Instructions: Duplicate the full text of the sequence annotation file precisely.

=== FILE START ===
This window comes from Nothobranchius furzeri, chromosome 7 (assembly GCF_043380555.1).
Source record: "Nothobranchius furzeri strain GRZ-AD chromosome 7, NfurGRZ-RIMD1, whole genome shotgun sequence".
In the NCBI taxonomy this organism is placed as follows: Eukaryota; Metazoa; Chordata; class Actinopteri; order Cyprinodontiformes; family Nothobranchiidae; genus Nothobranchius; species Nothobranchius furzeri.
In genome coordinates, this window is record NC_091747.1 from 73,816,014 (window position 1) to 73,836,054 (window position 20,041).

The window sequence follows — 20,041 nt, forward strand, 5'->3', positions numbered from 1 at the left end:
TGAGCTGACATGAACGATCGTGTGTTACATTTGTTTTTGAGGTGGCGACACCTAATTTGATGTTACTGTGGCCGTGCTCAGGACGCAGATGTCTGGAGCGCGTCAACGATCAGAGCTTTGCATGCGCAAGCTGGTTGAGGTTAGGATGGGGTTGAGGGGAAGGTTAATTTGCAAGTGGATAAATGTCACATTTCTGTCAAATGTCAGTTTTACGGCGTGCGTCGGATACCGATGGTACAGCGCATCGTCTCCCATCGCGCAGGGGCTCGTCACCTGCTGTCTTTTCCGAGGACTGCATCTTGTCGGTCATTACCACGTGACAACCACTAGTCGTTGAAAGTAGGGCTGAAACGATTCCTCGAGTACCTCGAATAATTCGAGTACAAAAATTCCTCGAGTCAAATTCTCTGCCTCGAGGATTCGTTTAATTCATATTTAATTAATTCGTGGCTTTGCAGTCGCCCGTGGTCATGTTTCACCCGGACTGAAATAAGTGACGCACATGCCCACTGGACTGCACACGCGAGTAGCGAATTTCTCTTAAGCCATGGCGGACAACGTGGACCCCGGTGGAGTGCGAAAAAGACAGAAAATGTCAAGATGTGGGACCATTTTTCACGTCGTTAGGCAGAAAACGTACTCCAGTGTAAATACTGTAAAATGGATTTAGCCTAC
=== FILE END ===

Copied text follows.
This window comes from Nothobranchius furzeri, chromosome 7 (assembly GCF_043380555.1).
Source record: "Nothobranchius furzeri strain GRZ-AD chromosome 7, NfurGRZ-RIMD1, whole genome shotgun sequence".
In the NCBI taxonomy this organism is placed as follows: Eukaryota; Metazoa; Chordata; class Actinopteri; order Cyprinodontiformes; family Nothobranchiidae; genus Nothobranchius; species Nothobranchius furzeri.
In genome coordinates, this window is record NC_091747.1 from 73,816,014 (window position 1) to 73,836,054 (window position 20,041).

The window sequence follows — 20,041 nt, forward strand, 5'->3', positions numbered from 1 at the left end:
TGAGCTGACATGAACGATCGTGTGTTACATTTGTTTTTGAGGTGGCGACACCTAATTTGATGTTACTGTGGCCGTGCTCAGGACGCAGATGTCTGGAGCGCGTCAACGATCAGAGCTTTGCATGCGCAAGCTGGTTGAGGTTAGGATGGGGTTGAGGGGAAGGTTAATTTGCAAGTGGATAAATGTCACATTTCTGTCAAATGTCAGTTTTACGGCGTGCGTCGGATACCGATGGTACAGCGCATCGTCTCCCATCGCGCAGGGGCTCGTCACCTGCTGTCTTTTCCGAGGACTGCATCTTGTCGGTCATTACCACGTGACAACCACTAGTCGTTGAAAGTAGGGCTGAAACGATTCCTCGAGTACCTCGAATAATTCGAGTACAAAAATTCCTCGAGTCAAATTCTCTGCCTCGAGGATTCGTTTAATTCATATTTAATTAATTCGTGGCTTTGCAGTCGCCCGTGGTCATGTTTCACCCGGACTGAAATAAGTGACGCACATGCCCACTGGACTGCACACGCGAGTAGCGAATTTCTCTTAAGCCATGGCGGACAACGTGGACCCCGGTGGAGTGCGAAAAAGACAGAAAATGTCAAGATGTGGGACCATTTTTCACGTCGTTAGGCAGAAAACGTACTCCAGTGTAAATACTGTAAAATGGATTTAGCCTAC